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What’s up with the Wonderlic Test?

With the NFL Scouting Combine beginning in Indianapolis this weekend, dozens of potential pro football players will put their physical and mental skills to the test. Along with lifting weights and running routes, these young men will also be subject to a twelve-minute, fifty question test of aptitude for learning and problem solving.

The Wonderlic test is a timed quiz, with questions ranging in various degrees of difficulty, which become more complex as the test goes along. A player’s score is based on how many correct answers are given in the twelve minute time frame. A perfect score is 50, with an average score of 20 for most positions.

Success with the Wonderlic test does not always transfer to success in the NFL. The connection between the test and a player’s potential in the NFL is debatable. Some noteworthy scores in the past, both negative and positive, have ended up with varied results. Buffalo Bills quarterback, Ryan Fitzpatrick, scored a 48. It is rumored that Vince Young scored a 6 in his first attempt, then tried a second time, with a score of 16. Donovan McNabb had a Wonderlic score of 14. Kicker Sebastian Janikowski scored only a 9 on the test. Peyton Manning, a four-time NFL MVP, scored a 28 on the Wonderlic.

The questions on the test range from simple word recognition, to math, to questions on whether or not a player wets the bed (seriously). Some other sample questions are listed below.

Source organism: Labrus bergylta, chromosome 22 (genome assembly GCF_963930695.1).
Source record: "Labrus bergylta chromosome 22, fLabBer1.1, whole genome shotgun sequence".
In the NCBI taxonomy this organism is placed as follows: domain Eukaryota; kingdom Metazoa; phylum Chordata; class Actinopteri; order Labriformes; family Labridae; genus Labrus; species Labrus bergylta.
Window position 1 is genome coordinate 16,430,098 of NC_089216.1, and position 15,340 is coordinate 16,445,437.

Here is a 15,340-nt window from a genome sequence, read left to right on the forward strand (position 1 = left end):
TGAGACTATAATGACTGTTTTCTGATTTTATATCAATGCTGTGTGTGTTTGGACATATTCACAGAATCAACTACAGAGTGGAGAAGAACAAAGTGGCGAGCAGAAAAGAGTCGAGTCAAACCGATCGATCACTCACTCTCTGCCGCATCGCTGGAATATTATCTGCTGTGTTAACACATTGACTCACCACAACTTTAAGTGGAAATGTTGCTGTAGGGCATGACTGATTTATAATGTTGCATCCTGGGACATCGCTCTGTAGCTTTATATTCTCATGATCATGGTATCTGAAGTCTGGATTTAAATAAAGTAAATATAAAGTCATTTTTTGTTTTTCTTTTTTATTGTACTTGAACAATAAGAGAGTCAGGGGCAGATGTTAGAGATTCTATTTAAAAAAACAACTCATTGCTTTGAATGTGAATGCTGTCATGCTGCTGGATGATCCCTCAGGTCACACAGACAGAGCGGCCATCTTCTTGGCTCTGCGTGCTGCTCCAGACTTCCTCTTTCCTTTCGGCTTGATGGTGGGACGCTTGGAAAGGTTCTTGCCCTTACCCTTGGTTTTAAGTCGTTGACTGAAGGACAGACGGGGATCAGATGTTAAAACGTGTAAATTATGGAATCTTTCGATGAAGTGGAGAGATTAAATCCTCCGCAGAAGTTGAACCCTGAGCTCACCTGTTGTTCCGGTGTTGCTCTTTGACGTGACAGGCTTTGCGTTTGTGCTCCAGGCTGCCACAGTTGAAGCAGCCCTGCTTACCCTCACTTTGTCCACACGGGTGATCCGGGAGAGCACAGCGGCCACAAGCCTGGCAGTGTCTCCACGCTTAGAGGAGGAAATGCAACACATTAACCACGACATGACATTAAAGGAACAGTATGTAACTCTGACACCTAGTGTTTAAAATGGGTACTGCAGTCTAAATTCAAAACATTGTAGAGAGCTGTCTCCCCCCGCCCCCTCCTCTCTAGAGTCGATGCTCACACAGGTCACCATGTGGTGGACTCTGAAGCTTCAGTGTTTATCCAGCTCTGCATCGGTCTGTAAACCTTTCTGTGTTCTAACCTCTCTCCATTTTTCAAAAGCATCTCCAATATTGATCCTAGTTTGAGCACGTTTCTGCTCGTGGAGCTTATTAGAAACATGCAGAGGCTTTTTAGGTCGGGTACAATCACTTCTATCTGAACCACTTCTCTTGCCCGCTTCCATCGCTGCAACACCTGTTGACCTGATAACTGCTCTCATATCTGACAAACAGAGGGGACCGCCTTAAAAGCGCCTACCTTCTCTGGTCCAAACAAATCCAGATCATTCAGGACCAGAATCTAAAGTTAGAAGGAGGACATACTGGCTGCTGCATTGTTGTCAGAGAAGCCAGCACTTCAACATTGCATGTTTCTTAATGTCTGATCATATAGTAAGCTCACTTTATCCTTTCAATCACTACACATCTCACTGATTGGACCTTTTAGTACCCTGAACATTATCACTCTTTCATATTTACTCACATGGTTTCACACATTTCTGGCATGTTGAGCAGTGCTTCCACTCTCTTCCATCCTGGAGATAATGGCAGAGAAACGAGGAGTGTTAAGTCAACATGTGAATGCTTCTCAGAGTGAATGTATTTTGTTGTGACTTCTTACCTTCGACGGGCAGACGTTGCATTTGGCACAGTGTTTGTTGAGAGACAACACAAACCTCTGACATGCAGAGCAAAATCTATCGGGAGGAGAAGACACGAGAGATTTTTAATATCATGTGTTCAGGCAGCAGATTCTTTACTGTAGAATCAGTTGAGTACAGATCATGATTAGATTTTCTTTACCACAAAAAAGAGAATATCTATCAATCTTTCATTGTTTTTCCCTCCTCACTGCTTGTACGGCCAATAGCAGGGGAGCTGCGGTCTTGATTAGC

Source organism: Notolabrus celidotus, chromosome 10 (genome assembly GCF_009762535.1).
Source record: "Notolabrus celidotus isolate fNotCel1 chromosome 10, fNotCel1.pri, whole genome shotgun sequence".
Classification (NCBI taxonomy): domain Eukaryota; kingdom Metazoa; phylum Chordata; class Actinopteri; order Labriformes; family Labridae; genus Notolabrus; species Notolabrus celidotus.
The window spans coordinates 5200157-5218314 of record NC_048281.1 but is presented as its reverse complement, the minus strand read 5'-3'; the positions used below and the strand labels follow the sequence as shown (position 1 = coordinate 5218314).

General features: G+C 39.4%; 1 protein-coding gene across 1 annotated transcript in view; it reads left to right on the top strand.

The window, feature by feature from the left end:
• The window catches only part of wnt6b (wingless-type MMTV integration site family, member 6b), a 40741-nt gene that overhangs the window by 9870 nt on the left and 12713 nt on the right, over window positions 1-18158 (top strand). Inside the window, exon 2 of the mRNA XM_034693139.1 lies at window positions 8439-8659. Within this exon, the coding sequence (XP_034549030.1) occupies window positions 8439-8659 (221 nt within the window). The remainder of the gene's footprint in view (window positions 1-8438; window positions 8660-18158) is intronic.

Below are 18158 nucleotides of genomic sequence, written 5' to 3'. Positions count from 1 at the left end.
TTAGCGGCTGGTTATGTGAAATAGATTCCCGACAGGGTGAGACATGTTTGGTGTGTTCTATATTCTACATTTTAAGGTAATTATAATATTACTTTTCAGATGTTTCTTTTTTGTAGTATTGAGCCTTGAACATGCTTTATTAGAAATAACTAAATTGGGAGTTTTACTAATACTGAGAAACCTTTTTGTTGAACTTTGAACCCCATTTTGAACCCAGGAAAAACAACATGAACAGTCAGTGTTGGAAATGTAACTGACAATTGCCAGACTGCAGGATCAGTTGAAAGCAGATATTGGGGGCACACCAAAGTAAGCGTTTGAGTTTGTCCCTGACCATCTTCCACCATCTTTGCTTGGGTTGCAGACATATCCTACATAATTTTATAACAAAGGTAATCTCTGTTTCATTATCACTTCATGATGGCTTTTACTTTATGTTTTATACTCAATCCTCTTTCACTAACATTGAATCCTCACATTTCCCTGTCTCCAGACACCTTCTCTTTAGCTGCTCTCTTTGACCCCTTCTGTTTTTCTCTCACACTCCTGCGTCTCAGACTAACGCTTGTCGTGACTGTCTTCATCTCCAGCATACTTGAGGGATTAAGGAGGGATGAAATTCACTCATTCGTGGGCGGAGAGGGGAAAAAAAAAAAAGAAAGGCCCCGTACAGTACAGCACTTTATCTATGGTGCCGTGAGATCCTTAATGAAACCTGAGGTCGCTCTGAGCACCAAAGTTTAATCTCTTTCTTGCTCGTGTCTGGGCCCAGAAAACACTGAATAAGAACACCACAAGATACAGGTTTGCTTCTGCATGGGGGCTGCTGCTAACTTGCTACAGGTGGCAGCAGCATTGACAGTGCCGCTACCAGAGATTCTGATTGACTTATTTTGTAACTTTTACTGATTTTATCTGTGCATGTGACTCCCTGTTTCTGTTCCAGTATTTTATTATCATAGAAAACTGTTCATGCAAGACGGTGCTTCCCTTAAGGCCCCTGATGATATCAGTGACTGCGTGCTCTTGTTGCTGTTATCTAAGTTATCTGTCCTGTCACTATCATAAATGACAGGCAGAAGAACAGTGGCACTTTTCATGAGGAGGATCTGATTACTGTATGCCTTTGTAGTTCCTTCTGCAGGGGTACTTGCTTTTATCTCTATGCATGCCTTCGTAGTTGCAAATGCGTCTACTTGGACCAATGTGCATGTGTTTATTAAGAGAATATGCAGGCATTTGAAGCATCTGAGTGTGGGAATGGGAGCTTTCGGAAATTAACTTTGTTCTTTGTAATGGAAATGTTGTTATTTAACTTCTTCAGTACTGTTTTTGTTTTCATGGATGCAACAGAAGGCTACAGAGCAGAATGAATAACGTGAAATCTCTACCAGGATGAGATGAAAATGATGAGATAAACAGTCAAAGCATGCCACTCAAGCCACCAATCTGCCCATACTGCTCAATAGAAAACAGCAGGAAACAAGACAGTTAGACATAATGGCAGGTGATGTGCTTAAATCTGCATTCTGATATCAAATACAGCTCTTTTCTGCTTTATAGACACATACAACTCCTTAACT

1. Assume the first two statements are true. Is the final one:

a. true,   b. false,   c. not certain?

The boy plays baseball. All baseball players wear hats. The boy wears a hat.

2. Rope sells for $.10 a foot. How many feet can you buy for sixty cents?

3. Which number in the following group represents the smallest amount?

7,     .8,     31,     .33,     2

It is true that every possible skill can (and will be) measured at some point in an NFL player’s career. These teams are putting not only a huge investment, but possibly the future of their franchise, on the shoulders of these young prospects. A bench press or a Wonderlic test cannot totally represent what kind of superstar a player may or may not develop into, but it never hurts to know that a team has been doing their homework before the draft. Only time will tell, but one thing that cannot be measured on a scale or timed on a stopwatch, is a player’s heart.